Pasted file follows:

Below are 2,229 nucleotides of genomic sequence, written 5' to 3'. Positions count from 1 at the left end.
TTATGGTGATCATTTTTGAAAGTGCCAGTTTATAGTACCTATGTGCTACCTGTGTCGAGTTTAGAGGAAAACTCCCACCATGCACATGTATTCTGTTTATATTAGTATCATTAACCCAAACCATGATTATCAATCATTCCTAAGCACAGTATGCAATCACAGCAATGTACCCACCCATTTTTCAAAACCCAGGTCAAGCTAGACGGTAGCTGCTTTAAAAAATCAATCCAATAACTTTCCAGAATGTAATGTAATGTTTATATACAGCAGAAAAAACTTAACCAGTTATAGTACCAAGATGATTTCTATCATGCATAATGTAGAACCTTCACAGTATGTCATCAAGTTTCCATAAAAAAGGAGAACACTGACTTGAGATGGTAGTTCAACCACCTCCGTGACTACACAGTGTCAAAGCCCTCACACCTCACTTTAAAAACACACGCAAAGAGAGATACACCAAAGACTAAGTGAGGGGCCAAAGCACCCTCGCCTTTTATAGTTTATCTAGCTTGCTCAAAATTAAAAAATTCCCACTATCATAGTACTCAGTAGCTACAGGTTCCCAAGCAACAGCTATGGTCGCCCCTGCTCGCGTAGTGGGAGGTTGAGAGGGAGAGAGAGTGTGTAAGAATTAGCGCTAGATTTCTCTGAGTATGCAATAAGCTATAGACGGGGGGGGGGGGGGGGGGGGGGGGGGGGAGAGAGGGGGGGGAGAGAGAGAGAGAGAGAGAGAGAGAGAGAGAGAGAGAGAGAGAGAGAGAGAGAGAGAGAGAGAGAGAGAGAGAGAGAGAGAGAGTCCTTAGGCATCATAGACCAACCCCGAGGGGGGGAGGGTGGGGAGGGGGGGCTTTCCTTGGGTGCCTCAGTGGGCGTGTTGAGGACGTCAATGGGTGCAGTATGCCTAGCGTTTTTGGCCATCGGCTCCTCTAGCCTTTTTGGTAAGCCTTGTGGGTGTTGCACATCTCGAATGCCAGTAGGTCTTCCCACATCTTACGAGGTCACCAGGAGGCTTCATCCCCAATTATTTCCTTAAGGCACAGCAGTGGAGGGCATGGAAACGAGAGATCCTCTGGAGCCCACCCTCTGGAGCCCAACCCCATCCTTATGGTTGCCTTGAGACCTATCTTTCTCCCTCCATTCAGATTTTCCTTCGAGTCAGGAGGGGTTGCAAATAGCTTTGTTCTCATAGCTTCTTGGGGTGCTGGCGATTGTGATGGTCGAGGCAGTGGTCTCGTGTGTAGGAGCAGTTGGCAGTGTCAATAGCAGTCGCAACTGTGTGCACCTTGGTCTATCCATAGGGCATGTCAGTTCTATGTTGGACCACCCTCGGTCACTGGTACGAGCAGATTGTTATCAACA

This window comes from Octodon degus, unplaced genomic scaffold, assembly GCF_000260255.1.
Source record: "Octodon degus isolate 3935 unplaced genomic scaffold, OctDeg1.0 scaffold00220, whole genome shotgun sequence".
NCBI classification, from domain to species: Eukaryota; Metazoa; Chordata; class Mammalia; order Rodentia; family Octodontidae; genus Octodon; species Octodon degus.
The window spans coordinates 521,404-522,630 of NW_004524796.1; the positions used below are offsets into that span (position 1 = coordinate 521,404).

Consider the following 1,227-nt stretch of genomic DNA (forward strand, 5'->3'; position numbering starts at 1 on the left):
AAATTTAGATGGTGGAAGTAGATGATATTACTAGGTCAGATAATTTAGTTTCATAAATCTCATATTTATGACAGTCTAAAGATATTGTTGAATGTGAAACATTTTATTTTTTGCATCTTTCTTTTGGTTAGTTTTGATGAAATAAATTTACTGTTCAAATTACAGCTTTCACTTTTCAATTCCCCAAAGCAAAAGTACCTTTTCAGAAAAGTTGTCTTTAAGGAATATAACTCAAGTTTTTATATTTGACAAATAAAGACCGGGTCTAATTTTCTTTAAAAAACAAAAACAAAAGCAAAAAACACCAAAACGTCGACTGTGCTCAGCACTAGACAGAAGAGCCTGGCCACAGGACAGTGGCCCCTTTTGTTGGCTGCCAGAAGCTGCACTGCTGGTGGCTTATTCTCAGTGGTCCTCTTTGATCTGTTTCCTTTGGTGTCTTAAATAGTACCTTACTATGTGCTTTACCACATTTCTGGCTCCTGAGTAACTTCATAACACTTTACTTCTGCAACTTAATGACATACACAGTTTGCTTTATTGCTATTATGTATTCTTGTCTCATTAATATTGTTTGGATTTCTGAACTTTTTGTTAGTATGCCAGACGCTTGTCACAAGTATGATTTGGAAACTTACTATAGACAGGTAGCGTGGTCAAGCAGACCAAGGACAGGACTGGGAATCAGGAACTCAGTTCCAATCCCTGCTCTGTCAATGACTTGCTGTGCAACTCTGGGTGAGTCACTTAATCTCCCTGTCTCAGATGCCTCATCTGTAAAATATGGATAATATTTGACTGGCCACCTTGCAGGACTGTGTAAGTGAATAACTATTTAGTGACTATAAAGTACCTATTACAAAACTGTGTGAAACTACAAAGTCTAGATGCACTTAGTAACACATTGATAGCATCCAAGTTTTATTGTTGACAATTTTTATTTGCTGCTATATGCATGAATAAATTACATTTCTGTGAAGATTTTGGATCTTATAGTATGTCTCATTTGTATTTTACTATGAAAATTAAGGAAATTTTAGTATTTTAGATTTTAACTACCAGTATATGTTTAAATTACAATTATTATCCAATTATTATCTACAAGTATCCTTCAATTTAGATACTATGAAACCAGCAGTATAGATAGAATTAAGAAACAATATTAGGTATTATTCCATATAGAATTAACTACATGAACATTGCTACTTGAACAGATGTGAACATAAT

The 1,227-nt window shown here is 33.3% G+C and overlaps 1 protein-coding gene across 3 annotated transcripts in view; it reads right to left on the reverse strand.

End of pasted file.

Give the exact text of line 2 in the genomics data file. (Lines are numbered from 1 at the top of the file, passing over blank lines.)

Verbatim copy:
TTATGGTGATCATTTTTGAAAGTGCCAGTTTATAGTACCTATGTGCTACCTGTGTCGAGTTTAGAGGAAAACTCCCACCATGCACATGTATTCTGTTTATATTAGTATCATTAACCCAAACCATGATTATCAATCATTCCTAAGCACAGTATGCAATCACAGCAATGTACCCACCCATTTTTCAAAACCCAGGTCAAGCTAGACGGTAGCTGCTTTAAAAAATCAATCCAATAACTTTCCAGAATGTAATGTAATGTTTATATACAGCAGAAAAAACTTAACCAGTTATAGTACCAAGATGATTTCTATCATGCATAATGTAGAACCTTCACAGTATGTCATCAAGTTTCCATAAAAAAGGAGAACACTGACTTGAGATGGTAGTTCAACCACCTCCGTGACTACACAGTGTCAAAGCCCTCACACCTCACTTTAAAAACACACGCAAAGAGAGATACACCAAAGACTAAGTGAGGGGCCAAAGCACCCTCGCCTTTTATAGTTTATCTAGCTTGCTCAAAATTAAAAAATTCCCACTATCATAGTACTCAGTAGCTACAGGTTCCCAAGCAACAGCTATGGTCGCCCCTGCTCGCGTAGTGGGAGGTTGAGAGGGAGAGAGAGTGTGTAAGAATTAGCGCTAGATTTCTCTGAGTATGCAATAAGCTATAGACGGGGGGGGGGGGGGGGGGGGGGGGGGGGAGAGAGGGGGGGGAGAGAGAGAGAGAGAGAGAGAGAGAGAGAGAGAGAGAGAGAGAGAGAGAGAGAGAGAGAGAGAGAGAGAGAGAGAGAGAGAGAGTCCTTAGGCATCATAGACCAACCCCGAGGGGGGGAGGGTGGGGAGGGGGGGCTTTCCTTGGGTGCCTCAGTGGGCGTGTTGAGGACGTCAATGGGTGCAGTATGCCTAGCGTTTTTGGCCATCGGCTCCTCTAGCCTTTTTGGTAAGCCTTGTGGGTGTTGCACATCTCGAATGCCAGTAGGTCTTCCCACATCTTACGAGGTCACCAGGAGGCTTCATCCCCAATTATTTCCTTAAGGCACAGCAGTGGAGGGCATGGAAACGAGAGATCCTCTGGAGCCCACCCTCTGGAGCCCAACCCCATCCTTATGGTTGCCTTGAGACCTATCTTTCTCCCTCCATTCAGATTTTCCTTCGAGTCAGGAGGGGTTGCAAATAGCTTTGTTCTCATAGCTTCTTGGGGTGCTGGCGATTGTGATGGTCGAGGCAGTGGTCTCGTGTGTAGGAGCAGTTGGCAGTGTCAATAGCAGTCGCAACTGTGTGCACCTTGGTCTATCCATAGGGCATGTCAGTTCTATGTTGGACCACCCTCGGTCACTGGTACGAGCAGATTGTTATCAACA